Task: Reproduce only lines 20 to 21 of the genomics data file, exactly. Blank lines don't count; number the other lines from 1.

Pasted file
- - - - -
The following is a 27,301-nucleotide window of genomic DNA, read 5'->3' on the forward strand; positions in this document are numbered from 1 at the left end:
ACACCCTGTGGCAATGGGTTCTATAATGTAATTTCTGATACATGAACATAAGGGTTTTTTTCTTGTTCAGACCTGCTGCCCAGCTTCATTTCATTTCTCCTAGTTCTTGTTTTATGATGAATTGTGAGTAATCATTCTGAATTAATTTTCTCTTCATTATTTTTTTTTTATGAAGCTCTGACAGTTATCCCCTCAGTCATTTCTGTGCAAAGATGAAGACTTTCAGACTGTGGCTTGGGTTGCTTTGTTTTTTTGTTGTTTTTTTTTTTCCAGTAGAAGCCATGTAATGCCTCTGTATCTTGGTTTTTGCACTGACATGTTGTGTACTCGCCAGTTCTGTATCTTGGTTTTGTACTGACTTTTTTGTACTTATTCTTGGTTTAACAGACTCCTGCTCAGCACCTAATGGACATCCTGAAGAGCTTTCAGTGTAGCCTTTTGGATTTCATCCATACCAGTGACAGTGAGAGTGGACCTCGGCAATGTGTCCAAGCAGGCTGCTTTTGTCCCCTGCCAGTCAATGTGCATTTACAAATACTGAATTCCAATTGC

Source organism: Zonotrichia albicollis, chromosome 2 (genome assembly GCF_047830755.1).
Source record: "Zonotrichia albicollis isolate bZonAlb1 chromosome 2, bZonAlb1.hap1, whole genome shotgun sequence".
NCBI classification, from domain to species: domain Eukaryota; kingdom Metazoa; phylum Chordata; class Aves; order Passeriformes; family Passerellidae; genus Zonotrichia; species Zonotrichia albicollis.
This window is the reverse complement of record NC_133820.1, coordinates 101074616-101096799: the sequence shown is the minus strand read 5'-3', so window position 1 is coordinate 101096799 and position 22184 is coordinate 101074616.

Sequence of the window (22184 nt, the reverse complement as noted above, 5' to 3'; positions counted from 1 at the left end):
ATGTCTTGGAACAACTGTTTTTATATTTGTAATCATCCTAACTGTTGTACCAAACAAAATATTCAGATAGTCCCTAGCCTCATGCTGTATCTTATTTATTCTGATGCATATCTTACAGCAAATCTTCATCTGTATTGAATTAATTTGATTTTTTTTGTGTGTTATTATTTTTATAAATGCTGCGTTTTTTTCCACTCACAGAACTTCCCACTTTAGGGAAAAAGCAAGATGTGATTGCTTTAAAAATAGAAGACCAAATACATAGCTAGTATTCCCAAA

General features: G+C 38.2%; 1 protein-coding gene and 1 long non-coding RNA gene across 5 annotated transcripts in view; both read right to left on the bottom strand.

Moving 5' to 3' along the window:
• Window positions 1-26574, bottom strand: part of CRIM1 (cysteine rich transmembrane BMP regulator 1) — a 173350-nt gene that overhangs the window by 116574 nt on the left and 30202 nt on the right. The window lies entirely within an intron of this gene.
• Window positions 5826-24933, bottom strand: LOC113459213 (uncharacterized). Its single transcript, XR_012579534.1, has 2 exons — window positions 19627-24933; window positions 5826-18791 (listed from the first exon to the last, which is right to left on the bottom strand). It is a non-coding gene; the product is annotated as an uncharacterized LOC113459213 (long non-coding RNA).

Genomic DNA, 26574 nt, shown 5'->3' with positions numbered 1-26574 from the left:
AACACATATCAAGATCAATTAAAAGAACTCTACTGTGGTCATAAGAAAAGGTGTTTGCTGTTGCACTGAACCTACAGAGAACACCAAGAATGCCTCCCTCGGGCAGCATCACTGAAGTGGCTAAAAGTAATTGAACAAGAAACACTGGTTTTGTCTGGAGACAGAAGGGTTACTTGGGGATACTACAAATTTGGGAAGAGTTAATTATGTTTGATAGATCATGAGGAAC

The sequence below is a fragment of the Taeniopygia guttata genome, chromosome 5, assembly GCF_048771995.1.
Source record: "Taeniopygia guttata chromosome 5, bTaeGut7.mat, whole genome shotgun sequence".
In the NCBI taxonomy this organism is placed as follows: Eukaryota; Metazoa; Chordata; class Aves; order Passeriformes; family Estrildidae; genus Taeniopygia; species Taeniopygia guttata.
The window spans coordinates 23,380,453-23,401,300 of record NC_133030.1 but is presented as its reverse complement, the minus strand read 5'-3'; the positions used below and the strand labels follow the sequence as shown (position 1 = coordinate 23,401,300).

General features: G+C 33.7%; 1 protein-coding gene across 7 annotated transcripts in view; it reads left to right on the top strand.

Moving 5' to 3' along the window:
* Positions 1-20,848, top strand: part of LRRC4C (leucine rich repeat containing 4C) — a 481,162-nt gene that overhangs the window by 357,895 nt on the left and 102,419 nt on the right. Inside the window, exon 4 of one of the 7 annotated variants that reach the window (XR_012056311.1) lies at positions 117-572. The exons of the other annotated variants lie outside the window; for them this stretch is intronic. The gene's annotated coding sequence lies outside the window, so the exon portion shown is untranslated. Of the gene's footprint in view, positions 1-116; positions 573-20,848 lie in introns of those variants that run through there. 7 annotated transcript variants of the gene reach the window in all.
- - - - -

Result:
Moving 5' to 3' along the window:
* Positions 1-20,848, top strand: part of LRRC4C (leucine rich repeat containing 4C) — a 481,162-nt gene that overhangs the window by 357,895 nt on the left and 102,419 nt on the right. Inside the window, exon 4 of one of the 7 annotated variants that reach the window (XR_012056311.1) lies at positions 117-572. The exons of the other annotated variants lie outside the window; for them this stretch is intronic. The gene's annotated coding sequence lies outside the window, so the exon portion shown is untranslated. Of the gene's footprint in view, positions 1-116; positions 573-20,848 lie in introns of those variants that run through there. 7 annotated transcript variants of the gene reach the window in all.